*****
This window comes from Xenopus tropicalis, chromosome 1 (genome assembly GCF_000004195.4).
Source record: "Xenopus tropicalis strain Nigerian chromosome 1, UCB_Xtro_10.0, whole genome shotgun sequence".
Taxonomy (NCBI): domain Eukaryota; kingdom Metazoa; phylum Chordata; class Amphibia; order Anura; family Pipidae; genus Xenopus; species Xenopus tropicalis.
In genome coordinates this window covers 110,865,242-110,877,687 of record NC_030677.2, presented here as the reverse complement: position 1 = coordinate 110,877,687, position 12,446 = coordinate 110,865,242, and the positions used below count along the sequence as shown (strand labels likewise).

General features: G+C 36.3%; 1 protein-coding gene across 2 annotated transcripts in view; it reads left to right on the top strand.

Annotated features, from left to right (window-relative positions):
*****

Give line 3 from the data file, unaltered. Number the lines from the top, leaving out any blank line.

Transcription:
Taxonomy (NCBI): domain Eukaryota; kingdom Metazoa; phylum Chordata; class Amphibia; order Anura; family Pipidae; genus Xenopus; species Xenopus tropicalis.